Thomas Hartley

i always “carry” my hand guns around the house unloaded and handle them as much as i can, just to get really familiar with them. shooting a lot helps, as does the daily handling . and definately shooting your carry rounds to verify function/feeding……TOM


I am also a fan of putting any new gun I get “through it’s paces” which also includes a complete take down and cleaning then going to the range and test firing at least 50 rds of cheap ammo and then 2 mags worth of the expensive stuff. being on a fixed income I can’t afford to test with more of the “good stuff” I make sure though that my practice ammo is the same weight bullet as my carry stuff.


As soon as I receive a gun, I clean before shooting. I do not like burnt cosmoline or other oils (protectants) on my weapons. Then, as you, I go to the range and put at least 200 rounds through it to verify functionality.

T H Idema

All guns need to be fired. The more the better. A new Glock is stiff. It works, but you have to work it. Put fifteen hundred rounds through it and its a gem to use.

Mr Obvious

Oh please.


I bought a M1A National Match Rifle a short while back and checked the bore to insure it was clear, I went to the range with 2 boxes of Federal 150 grain FMJ to zero it. I set my targets up and my Spotting scope and looked the rifle over again. I loaded 3 rounds in the magazine and loaded the weapon. I got a good bench position, released the bolt, checked to may sure it closed and then took safety off. Anyway, when I fired I hit the Target, everything sounded and felt right, settled down for the next shot and when I pulled the trigger ,I heard a click. I waited a few minutes, got up with the rifle still tried to the small stand and waited. Decided to try again, lock and loaded another round and the rifle went click again. This time I checked the primers and saw that they were lightly hit. I was Small Arms Repair in the Army and started stripping the weapon on the tailgate. FIRST, I found the Bolt and Operating Rod were locked up.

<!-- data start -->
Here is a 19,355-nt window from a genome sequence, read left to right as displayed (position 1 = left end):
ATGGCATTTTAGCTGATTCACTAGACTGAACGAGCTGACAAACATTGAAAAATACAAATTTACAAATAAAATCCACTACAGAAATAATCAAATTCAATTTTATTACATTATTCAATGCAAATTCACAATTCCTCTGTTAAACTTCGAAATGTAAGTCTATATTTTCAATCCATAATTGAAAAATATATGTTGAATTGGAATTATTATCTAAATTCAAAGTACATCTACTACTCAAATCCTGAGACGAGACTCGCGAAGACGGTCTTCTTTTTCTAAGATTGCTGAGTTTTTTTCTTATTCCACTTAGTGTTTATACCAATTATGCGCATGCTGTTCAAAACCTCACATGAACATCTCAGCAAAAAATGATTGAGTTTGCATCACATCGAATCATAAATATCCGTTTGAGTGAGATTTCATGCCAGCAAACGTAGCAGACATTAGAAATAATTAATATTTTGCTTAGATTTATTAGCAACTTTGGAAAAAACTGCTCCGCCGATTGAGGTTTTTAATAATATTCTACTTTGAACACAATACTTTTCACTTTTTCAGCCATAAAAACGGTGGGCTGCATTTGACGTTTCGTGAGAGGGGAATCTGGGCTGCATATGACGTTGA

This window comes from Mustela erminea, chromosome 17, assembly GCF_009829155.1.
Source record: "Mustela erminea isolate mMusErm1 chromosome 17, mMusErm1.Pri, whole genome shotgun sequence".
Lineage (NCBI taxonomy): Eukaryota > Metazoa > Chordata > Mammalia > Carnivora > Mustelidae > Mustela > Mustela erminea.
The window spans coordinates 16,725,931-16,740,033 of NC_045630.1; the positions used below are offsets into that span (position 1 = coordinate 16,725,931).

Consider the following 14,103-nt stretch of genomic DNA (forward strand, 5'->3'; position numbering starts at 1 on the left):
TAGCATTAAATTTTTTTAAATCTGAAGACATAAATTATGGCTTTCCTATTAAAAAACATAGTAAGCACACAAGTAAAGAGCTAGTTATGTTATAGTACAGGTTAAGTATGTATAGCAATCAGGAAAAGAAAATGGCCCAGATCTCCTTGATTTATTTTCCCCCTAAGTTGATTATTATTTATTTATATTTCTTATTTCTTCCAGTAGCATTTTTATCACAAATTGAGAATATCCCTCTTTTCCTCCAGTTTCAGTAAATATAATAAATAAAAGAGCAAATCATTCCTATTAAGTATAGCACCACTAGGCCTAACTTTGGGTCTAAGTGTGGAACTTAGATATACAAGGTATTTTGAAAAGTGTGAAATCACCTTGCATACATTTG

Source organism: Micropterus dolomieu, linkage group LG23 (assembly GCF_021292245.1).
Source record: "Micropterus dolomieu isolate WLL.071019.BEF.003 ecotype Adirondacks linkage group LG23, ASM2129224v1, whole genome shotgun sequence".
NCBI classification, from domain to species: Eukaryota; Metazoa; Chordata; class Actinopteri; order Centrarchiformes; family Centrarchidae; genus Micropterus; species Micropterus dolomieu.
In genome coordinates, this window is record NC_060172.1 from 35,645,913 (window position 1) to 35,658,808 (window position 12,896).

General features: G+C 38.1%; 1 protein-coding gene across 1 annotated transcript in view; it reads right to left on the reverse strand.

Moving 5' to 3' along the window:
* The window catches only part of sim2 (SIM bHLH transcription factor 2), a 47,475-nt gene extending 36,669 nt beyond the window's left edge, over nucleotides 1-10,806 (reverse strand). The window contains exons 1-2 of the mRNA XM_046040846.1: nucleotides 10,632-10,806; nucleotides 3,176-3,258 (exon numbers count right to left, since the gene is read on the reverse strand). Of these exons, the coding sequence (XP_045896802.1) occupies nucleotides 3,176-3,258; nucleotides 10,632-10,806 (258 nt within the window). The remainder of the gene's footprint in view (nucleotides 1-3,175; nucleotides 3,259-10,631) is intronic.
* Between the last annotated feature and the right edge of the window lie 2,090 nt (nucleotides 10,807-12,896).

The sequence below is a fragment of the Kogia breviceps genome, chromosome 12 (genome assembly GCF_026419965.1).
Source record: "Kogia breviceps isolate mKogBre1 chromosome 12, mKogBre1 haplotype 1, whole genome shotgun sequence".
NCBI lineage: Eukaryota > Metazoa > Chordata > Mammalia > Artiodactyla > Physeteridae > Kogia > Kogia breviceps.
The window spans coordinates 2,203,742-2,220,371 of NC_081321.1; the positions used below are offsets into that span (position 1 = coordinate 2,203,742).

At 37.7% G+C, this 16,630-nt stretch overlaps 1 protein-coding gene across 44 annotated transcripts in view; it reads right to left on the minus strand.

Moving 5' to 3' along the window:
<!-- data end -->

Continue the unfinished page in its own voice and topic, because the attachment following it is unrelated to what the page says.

Had to force the parts to open the bolt and and disassembly the thing. When I finally got the bolt out, THE BOLT ROLLER FELL OUT ON THE TAILGATE. Needless to say I call a certain company and told them their quality Inspecter sucked. The weapon was shipped to them the next day and I received it back on Wednesday with a splet Brass case in the Rifle case I sent the rifle in. Hopefully I will get to the range later this week or early next week.
Wish me luck David


Don’t buy cheap crap. “I have very good articles??”
Double duh.

Thanos Davakis

personally i first clean up the gun and then go for test-shooting at the range.
one important factor is that the gun should work with the intended ammo you carry.
so after putting a few rounds of cheap ammo through then you really need to try it with your preferred ammo. especially if gunsmithing includes change of springs or guide rod.


All this should be obvious, but of course I wouldn’t have thought of it! I do tend to run a few snap caps through the weapon before I even take it to the range, but that’s really not enough, is it? Great article, thanks.


Cleaning a new gun does a few things, you get to know the gun and looking it over for defects insures no break downs later.